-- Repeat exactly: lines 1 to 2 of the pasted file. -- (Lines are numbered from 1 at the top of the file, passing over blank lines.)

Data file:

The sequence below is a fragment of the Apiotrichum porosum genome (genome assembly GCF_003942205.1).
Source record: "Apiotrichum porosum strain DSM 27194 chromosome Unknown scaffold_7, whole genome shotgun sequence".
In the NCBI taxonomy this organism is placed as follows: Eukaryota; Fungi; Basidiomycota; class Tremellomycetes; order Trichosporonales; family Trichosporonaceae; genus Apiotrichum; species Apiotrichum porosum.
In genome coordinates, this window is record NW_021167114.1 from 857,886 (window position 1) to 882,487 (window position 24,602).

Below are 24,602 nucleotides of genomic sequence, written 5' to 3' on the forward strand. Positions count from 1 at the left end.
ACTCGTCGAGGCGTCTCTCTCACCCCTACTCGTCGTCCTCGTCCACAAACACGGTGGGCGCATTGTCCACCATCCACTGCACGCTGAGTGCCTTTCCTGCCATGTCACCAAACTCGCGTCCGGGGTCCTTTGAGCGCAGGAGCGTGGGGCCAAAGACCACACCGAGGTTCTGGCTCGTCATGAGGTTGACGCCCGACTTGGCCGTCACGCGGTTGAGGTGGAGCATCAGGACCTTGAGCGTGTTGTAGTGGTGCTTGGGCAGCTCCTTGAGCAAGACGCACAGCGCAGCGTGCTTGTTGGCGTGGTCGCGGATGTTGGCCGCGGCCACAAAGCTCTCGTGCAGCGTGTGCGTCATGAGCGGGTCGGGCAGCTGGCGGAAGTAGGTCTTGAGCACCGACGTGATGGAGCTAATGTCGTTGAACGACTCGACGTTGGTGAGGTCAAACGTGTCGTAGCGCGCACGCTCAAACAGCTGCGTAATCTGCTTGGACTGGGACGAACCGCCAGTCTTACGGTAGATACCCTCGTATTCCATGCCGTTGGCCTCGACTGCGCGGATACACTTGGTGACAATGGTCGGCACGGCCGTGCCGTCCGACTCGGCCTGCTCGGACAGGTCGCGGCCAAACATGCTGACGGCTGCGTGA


The sequence below is a fragment of the Apiotrichum porosum genome (genome assembly GCF_003942205.1).
Source record: "Apiotrichum porosum strain DSM 27194 chromosome Unknown scaffold_7, whole genome shotgun sequence".